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Ohio church’s Easter incentive misses holiday’s point

As history has progressed, the Christian church has used various schemes to get people to go to church. Damnation. Cured ailments. Trendy praise bands. Free Wi-Fi and a coffee bar.

One church in Ohio, however, is cutting straight to the chase. For the second year in a row, Lindenwald Baptist Church will hand out $1,000 in hopes of boosting its Easter service attendance.

According to an article on, the congregation plans to randomly draw the names of both a congregation member and a guest and award them $500 each.

Last year, the church frankly admitted it was using the money as a simple enticement for larger attendance. It had 1,137 attendees last Easter Sunday, while its average attendance hovers around 500.

This year, however, the church claims it is doing it to help out in hard times.

“With the economy as bad as it’s been, we felt this was a way we can be a blessing in the financial realm as well as the spiritual,” Pastor Randy Moore said.

The church stresses that the $1,000 is not a gimmick. But considering it was candid about its intentions last year, I find this hard to believe.

“It’s not about increasing membership,” Moore continued. “It’s about spreading the gospel of Jesus Christ.”

But how seriously can people be focused on the true “gospel of Jesus Christ” if they spend the entire Easter service eagerly awaiting the money giveaway? The last thing on their minds will be the resurrection of Christ.

What happens when 99 percent of the congregation leaves feeling disappointed because it didn’t win this cash prize? What about the inevitable feelings of animosity toward those who win? I fear the pastor is simply setting up his congregation for considerable awkwardness and hostility.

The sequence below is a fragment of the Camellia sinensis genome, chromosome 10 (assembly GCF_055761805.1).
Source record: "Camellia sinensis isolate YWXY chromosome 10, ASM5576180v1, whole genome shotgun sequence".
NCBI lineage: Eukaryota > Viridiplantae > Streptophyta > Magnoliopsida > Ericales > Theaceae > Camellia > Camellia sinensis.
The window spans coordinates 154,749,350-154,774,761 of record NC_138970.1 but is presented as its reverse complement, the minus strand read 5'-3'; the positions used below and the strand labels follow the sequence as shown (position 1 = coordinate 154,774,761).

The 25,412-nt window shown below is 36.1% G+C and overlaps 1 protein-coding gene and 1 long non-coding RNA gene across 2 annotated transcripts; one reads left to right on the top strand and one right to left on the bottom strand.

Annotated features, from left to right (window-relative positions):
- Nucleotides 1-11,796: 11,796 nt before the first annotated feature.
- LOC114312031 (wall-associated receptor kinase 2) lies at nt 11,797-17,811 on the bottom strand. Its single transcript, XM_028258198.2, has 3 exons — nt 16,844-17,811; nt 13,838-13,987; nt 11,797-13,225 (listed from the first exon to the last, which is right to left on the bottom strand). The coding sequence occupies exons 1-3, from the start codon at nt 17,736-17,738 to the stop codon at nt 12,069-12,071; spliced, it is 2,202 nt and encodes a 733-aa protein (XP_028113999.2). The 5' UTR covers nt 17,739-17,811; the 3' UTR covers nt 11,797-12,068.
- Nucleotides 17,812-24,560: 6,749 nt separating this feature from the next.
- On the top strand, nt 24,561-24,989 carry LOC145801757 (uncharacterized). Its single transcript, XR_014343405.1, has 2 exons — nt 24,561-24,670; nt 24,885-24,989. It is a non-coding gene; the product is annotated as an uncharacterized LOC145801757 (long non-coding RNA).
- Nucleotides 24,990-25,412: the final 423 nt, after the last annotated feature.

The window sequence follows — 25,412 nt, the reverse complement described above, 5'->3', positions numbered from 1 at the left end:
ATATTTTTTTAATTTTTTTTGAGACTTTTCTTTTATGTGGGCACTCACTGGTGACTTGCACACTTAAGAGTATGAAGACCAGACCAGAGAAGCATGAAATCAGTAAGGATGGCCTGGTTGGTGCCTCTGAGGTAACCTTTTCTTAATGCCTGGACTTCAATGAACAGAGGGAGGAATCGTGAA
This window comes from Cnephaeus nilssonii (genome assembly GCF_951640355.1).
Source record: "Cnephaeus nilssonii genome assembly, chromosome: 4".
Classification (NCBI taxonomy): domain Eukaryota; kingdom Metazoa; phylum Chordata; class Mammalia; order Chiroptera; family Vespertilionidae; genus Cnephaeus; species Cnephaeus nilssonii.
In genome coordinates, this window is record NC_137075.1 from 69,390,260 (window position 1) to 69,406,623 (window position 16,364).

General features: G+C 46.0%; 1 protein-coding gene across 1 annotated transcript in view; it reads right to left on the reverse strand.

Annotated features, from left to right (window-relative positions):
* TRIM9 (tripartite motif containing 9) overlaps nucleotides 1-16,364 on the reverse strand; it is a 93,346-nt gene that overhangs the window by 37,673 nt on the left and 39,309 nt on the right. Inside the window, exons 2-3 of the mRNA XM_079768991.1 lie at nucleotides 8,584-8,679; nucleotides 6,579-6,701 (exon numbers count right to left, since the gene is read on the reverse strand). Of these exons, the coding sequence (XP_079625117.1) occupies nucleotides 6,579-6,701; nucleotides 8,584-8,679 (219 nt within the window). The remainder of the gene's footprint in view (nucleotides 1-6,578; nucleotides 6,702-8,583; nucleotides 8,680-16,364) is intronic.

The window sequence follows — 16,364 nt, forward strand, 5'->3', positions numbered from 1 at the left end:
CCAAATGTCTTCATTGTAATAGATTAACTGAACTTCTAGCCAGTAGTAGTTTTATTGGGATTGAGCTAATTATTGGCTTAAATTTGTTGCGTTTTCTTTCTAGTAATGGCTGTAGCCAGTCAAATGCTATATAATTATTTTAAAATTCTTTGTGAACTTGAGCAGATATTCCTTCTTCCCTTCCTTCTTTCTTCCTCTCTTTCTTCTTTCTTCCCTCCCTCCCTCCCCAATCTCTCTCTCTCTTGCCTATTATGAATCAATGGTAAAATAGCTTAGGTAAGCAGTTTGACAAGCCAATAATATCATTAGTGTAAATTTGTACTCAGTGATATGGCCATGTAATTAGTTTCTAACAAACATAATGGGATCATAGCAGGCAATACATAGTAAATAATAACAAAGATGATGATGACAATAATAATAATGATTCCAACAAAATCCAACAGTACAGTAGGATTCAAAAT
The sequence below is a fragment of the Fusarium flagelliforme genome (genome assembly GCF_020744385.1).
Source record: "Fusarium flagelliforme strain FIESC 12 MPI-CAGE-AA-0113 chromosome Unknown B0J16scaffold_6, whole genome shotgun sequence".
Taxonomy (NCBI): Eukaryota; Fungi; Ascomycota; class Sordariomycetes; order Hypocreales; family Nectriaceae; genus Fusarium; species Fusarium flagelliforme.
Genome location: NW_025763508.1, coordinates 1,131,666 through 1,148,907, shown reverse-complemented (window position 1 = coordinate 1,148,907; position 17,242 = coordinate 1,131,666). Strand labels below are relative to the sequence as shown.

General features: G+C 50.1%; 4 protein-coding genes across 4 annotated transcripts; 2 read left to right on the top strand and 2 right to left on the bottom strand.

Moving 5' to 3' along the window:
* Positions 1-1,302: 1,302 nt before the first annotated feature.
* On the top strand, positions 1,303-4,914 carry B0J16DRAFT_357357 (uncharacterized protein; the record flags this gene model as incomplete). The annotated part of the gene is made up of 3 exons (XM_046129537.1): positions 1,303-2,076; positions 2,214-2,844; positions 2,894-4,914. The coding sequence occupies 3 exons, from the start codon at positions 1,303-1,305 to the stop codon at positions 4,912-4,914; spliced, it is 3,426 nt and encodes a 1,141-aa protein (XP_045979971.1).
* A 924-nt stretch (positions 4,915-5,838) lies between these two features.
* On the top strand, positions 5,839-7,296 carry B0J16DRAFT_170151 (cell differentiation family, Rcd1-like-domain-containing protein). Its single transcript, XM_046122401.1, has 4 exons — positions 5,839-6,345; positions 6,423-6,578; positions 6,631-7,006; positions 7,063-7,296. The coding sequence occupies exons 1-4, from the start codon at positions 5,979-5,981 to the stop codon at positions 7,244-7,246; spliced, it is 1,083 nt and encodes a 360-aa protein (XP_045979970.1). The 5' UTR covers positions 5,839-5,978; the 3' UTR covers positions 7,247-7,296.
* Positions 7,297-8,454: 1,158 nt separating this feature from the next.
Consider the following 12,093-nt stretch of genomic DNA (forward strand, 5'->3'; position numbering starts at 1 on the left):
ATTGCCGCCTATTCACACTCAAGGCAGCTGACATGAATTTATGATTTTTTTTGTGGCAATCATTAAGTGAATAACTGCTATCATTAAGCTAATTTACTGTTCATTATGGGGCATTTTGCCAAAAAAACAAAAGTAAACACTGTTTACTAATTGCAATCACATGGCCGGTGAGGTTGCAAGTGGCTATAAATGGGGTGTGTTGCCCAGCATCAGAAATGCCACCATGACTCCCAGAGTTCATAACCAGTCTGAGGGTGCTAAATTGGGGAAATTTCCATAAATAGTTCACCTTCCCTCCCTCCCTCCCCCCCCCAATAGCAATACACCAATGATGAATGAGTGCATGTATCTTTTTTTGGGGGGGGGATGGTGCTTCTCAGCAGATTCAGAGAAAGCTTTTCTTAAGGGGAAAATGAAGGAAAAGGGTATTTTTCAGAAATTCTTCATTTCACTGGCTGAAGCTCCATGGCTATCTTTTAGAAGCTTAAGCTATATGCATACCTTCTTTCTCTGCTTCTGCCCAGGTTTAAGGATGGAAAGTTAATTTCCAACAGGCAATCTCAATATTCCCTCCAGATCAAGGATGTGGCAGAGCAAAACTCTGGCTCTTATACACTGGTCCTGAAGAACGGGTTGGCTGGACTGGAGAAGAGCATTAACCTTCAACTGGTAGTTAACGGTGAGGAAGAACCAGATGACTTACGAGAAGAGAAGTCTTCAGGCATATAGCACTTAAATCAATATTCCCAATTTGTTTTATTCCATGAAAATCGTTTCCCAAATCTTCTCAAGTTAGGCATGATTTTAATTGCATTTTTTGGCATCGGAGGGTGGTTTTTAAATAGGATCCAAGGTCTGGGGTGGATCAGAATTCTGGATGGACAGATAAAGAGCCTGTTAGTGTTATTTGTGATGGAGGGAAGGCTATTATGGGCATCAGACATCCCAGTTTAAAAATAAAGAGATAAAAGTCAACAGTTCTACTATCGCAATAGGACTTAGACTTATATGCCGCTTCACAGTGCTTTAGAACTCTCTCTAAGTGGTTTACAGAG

Yes, it’s true 8212; we are experiencing hard times. It’s certainly a wonderful gesture that Moore wishes to help out his congregation 8212; if that is, in fact, the honest intent behind offering the cash prize. But I can’t help but wonder if there isn’t a better way to help everyone.

Whatever happened to the classic church potluck? It’s an infallible way to create community and fill hungry bellies. Or what if each member found a way to offer a service to another member? A teen could offer to watch a single mother’s children while the mother picks up extra hours at her job. A successful businessman could help an unemployed friend write a résumé and apply for jobs.

Sure, these acts seem mundane compared to a dazzling $1,000. But they symbolize what church is supposed to be about 8212; charity and community. Not materialism, envy and anger.

No matter what, of course, the church will continue to claim it simply wants to help the congregation. But if Lindenwald Baptist is going to go through with its promised $1,000 giveaway, it should at least be honest and call it what it is 8212; a gimmick.

Emily Atteberry is a freshman journalism and Spanish double major from Olathe, Kan.

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